US asks India, China, Brazil to open farm marketsAugust 5th, 2010 - 1:04 pm ICT by IANS
By Arun Kumar
Washington, Aug 5 (IANS) The United State is pushing emerging markets like India, China and Brazil to open up their agriculture markets for a successful Doha round of World trade talks.
The US was “taking the lead in pursuing new trade opportunities, with a special focus on the world’s fastest-growing markets,” US trade representative (USTR) Ron Kirk told the Senate Committee on Agriculture Wednesday.
“In the Asia-Pacific, USTR is leading negotiations of a new, high- standard, 21st century Trans-Pacific Partnership (TPP) Agreement that will ensure American farmers and ranchers access to the region’s dynamic and growing markets for decades to come,” he said.
“Globally, USTR remains committed to a balanced and ambitious Doha round,” Kirk said. But “success will depend particularly on engagement by emerging markets such as China, Brazil, and India, which must make contributions commensurate with their position in the global economy.”
As the US pursues new market access, the Obama Administration is also ensuring that American farmers and ranchers benefit more fully from existing trade agreements, he said.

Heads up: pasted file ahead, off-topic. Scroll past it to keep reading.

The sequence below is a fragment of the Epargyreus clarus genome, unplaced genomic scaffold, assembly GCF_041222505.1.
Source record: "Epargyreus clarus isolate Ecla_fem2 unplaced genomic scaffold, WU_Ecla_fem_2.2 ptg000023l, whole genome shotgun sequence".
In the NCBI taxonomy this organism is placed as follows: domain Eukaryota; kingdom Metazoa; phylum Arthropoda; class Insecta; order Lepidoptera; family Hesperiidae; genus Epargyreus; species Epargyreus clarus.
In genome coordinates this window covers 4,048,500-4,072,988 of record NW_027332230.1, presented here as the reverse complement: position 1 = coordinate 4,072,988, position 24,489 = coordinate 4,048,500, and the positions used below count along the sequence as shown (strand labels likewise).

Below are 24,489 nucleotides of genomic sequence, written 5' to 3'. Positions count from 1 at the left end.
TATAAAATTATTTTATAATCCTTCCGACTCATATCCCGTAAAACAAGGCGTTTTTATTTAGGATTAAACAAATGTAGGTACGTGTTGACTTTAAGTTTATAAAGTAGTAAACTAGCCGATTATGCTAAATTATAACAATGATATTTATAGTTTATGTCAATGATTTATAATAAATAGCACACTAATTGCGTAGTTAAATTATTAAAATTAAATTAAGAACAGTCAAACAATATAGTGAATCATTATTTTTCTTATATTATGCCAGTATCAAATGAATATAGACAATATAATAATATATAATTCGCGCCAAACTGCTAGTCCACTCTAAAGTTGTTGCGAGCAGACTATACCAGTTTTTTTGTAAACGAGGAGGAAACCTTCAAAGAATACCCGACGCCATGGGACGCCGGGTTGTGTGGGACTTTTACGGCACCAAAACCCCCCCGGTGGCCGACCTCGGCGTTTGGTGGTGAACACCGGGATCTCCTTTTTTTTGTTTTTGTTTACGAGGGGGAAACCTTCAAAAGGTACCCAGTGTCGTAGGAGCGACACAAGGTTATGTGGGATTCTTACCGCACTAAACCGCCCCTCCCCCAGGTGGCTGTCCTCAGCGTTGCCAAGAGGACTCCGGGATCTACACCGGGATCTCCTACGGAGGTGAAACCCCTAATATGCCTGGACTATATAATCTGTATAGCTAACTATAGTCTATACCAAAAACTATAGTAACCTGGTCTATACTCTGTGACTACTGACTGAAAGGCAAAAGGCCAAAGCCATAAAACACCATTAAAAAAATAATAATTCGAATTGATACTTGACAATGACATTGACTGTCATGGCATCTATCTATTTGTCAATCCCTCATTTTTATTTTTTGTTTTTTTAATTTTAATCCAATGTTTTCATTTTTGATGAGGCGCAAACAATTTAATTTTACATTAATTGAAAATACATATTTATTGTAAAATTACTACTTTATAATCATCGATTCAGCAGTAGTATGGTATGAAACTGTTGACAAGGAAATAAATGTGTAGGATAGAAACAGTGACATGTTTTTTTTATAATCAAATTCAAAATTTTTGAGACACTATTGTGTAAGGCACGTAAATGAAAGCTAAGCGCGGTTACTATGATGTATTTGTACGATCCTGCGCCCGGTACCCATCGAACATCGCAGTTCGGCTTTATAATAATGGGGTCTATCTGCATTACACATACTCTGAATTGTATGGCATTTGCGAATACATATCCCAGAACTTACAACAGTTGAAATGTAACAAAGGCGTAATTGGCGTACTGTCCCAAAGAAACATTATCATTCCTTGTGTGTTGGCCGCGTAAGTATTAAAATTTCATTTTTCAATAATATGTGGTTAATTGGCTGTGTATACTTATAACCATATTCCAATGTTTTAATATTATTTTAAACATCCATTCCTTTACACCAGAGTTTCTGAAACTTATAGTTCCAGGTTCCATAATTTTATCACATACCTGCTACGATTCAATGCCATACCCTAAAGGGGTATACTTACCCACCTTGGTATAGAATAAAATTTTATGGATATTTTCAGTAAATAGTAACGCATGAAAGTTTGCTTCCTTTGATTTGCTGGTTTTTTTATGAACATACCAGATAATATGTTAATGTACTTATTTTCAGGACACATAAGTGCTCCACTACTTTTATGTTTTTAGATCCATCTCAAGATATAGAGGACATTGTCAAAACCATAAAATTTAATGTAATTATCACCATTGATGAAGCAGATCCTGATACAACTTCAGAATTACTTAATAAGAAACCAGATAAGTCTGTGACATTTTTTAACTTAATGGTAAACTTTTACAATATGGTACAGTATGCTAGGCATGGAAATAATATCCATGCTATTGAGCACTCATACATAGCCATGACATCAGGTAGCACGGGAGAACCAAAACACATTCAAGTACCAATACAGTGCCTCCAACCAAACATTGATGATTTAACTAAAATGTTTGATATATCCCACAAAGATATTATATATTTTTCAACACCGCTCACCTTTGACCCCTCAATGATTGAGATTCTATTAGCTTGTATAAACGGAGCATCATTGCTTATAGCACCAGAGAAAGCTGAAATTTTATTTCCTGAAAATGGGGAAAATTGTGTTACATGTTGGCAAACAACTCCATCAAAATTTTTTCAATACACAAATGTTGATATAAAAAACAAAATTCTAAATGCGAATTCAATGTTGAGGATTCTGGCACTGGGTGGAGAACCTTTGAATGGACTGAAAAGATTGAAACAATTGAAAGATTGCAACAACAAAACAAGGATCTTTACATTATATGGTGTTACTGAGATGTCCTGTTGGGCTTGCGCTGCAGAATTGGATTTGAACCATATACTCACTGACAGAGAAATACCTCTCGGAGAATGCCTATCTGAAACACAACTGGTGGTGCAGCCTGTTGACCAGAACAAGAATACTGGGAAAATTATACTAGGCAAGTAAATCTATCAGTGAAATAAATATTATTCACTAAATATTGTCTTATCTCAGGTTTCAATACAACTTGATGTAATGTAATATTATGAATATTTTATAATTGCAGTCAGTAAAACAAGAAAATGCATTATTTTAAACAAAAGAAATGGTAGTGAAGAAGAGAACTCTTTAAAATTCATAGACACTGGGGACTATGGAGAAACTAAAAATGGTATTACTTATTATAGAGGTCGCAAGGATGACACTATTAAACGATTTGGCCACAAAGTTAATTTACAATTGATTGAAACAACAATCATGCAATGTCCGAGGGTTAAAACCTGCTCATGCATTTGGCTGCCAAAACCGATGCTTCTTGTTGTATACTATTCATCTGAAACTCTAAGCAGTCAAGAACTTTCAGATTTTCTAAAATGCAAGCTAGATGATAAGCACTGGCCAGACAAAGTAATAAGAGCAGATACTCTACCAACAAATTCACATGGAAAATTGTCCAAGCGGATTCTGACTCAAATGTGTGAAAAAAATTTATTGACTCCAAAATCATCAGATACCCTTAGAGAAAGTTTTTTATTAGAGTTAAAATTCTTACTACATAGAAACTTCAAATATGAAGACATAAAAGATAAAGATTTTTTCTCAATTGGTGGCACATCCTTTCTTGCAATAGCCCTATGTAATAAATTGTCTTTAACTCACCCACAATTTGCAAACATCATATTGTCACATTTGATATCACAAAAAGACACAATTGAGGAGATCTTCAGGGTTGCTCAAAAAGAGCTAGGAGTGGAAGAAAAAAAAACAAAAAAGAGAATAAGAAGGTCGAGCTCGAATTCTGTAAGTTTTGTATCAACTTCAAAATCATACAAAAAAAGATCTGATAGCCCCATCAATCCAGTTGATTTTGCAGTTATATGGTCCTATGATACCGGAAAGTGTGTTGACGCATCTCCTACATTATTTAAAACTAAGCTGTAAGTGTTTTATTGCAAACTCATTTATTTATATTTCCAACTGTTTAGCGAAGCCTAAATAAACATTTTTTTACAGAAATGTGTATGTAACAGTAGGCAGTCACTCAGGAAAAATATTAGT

“American farmers and ranchers now have greater access to world markets because we resolved long-standing disputes and addressed other barriers to US agricultural products.”
Among America’s “most pressing concerns on agricultural non-tariff measures are Chinese and Indian certification requirements for US dairy exports, and unjustified barriers on beef, pork, and poultry products in China, Japan, Taiwan, and elsewhere,” Kirk said.
“The Obama Administration is committed to trade policies that keep American farmers and ranchers supplying high quality food and fibre around the world,” he said.
Exports and trade are vital to the long-term health and viability of American agriculture as 95 percent of the world’s consumers live outside of the US, Kirk said.
Despite the recent global economic downturn, US agricultural exports have continued to expand, more than doubling from about $50 billion in fiscal year 2000 to a projected $105 billion for fiscal year 2010, he said. Last year, America exported $97 billion in agricultural products, supporting a $23 billion agricultural trade surplus.
Noting that “every $1 billion in agriculture exports supports roughly 8,000 jobs in the US,” Kirk said President Barack Obama had set a goal to double American exports over five years, supporting up to two million additional American jobs.
(Arun Kumar can be contacted at firstname.lastname@example.org)
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